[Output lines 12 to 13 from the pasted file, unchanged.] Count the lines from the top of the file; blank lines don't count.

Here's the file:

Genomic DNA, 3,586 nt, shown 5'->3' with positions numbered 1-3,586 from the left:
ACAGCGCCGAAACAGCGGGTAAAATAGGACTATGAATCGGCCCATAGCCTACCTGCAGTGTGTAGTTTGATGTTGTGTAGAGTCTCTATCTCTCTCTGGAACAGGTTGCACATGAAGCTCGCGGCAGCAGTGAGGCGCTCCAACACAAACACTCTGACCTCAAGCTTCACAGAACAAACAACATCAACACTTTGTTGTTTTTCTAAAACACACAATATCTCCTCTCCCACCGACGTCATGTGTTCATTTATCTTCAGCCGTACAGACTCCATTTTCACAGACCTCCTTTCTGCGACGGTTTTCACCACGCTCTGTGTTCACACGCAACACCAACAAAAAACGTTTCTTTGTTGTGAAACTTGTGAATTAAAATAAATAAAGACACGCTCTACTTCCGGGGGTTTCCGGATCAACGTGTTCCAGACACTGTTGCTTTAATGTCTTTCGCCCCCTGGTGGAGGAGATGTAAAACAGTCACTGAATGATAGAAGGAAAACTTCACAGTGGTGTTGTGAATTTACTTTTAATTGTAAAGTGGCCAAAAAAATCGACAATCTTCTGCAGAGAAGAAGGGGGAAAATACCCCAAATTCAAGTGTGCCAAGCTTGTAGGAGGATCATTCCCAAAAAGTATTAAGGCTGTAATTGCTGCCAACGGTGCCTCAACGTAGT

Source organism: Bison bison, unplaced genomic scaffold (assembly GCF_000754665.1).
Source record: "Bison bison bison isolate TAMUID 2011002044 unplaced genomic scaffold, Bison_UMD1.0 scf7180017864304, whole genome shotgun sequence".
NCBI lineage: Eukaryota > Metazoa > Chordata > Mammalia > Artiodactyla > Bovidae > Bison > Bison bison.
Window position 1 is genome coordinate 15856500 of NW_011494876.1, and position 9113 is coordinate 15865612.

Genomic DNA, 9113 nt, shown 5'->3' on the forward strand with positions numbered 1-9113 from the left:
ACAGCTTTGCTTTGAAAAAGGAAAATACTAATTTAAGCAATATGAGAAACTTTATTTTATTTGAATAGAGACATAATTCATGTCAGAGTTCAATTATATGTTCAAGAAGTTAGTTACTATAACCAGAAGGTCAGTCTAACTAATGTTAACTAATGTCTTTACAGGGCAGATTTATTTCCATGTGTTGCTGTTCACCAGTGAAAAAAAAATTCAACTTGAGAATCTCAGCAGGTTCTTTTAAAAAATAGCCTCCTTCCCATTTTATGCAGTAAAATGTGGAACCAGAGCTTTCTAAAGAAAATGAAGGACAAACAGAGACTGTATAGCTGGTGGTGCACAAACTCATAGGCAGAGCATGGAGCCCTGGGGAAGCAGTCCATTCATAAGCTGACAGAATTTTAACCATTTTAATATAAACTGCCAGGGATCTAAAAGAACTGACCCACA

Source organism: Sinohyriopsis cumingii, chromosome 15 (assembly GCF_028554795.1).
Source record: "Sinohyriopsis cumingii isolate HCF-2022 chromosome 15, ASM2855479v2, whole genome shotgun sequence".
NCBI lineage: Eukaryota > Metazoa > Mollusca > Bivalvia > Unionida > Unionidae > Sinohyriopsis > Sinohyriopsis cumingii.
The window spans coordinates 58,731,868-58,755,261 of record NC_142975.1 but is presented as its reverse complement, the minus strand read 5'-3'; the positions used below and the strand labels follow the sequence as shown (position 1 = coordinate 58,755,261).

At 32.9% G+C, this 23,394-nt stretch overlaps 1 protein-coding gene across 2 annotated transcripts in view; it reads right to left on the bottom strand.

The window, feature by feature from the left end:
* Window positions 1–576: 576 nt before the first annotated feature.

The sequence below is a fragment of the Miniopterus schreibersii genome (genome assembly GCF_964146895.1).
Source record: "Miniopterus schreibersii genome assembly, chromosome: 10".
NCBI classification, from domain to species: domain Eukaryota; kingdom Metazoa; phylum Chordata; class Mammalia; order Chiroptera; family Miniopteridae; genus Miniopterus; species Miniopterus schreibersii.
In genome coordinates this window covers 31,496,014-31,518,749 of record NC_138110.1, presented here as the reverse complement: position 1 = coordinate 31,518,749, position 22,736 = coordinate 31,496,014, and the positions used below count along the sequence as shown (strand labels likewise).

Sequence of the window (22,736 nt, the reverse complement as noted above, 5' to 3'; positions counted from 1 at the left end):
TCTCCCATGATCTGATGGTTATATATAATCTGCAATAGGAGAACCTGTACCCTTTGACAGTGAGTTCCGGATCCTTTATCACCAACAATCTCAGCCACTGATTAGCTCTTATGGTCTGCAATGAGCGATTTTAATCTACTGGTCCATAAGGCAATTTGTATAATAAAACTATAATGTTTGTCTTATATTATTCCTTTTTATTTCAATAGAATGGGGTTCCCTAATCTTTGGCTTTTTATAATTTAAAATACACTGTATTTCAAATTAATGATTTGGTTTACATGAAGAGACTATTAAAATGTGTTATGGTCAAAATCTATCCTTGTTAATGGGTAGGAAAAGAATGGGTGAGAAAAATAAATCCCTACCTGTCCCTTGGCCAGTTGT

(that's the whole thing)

The window spans coordinates 58,731,868-58,755,261 of record NC_142975.1 but is presented as its reverse complement, the minus strand read 5'-3'; the positions used below and the strand labels follow the sequence as shown (position 1 = coordinate 58,755,261).

At 32.9% G+C, this 23,394-nt stretch overlaps 1 protein-coding gene across 2 annotated transcripts in view; it reads right to left on the bottom strand.